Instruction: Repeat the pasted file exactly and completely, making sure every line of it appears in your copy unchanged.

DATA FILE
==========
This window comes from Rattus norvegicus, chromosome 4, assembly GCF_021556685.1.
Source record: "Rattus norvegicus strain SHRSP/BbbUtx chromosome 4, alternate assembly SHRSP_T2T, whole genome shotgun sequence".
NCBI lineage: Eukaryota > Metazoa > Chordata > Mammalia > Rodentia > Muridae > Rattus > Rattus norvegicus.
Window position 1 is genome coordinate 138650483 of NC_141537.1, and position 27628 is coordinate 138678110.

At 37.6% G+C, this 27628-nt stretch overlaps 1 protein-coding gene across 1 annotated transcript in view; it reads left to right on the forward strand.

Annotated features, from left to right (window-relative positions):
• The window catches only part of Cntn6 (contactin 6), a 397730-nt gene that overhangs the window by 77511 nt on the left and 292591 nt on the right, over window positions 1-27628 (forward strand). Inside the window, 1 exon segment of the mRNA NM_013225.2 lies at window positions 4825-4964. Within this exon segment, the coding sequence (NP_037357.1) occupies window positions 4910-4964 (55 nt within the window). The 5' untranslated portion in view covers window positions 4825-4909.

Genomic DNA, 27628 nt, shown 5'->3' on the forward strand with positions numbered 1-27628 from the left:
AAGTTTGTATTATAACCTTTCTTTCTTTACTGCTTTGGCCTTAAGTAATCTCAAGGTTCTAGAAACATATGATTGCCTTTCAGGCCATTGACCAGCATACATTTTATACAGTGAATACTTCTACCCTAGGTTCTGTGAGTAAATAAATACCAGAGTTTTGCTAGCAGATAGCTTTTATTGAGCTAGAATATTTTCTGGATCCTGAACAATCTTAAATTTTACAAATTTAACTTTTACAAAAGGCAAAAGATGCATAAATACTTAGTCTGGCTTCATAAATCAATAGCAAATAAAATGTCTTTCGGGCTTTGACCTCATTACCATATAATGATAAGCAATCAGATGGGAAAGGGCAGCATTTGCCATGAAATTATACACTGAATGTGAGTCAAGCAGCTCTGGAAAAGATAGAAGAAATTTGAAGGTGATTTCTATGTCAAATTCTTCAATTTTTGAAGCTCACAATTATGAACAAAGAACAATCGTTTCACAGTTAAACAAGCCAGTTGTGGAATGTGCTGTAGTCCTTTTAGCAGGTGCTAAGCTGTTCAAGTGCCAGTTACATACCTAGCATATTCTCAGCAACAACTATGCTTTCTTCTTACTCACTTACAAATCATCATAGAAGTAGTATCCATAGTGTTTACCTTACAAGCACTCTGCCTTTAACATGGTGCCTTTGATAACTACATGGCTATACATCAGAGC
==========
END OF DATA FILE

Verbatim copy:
This window comes from Rattus norvegicus, chromosome 4, assembly GCF_021556685.1.
Source record: "Rattus norvegicus strain SHRSP/BbbUtx chromosome 4, alternate assembly SHRSP_T2T, whole genome shotgun sequence".
NCBI lineage: Eukaryota > Metazoa > Chordata > Mammalia > Rodentia > Muridae > Rattus > Rattus norvegicus.
Window position 1 is genome coordinate 138650483 of NC_141537.1, and position 27628 is coordinate 138678110.

At 37.6% G+C, this 27628-nt stretch overlaps 1 protein-coding gene across 1 annotated transcript in view; it reads left to right on the forward strand.

Annotated features, from left to right (window-relative positions):
• The window catches only part of Cntn6 (contactin 6), a 397730-nt gene that overhangs the window by 77511 nt on the left and 292591 nt on the right, over window positions 1-27628 (forward strand). Inside the window, 1 exon segment of the mRNA NM_013225.2 lies at window positions 4825-4964. Within this exon segment, the coding sequence (NP_037357.1) occupies window positions 4910-4964 (55 nt within the window). The 5' untranslated portion in view covers window positions 4825-4909.

Genomic DNA, 27628 nt, shown 5'->3' on the forward strand with positions numbered 1-27628 from the left:
AAGTTTGTATTATAACCTTTCTTTCTTTACTGCTTTGGCCTTAAGTAATCTCAAGGTTCTAGAAACATATGATTGCCTTTCAGGCCATTGACCAGCATACATTTTATACAGTGAATACTTCTACCCTAGGTTCTGTGAGTAAATAAATACCAGAGTTTTGCTAGCAGATAGCTTTTATTGAGCTAGAATATTTTCTGGATCCTGAACAATCTTAAATTTTACAAATTTAACTTTTACAAAAGGCAAAAGATGCATAAATACTTAGTCTGGCTTCATAAATCAATAGCAAATAAAATGTCTTTCGGGCTTTGACCTCATTACCATATAATGATAAGCAATCAGATGGGAAAGGGCAGCATTTGCCATGAAATTATACACTGAATGTGAGTCAAGCAGCTCTGGAAAAGATAGAAGAAATTTGAAGGTGATTTCTATGTCAAATTCTTCAATTTTTGAAGCTCACAATTATGAACAAAGAACAATCGTTTCACAGTTAAACAAGCCAGTTGTGGAATGTGCTGTAGTCCTTTTAGCAGGTGCTAAGCTGTTCAAGTGCCAGTTACATACCTAGCATATTCTCAGCAACAACTATGCTTTCTTCTTACTCACTTACAAATCATCATAGAAGTAGTATCCATAGTGTTTACCTTACAAGCACTCTGCCTTTAACATGGTGCCTTTGATAACTACATGGCTATACATCAGAGC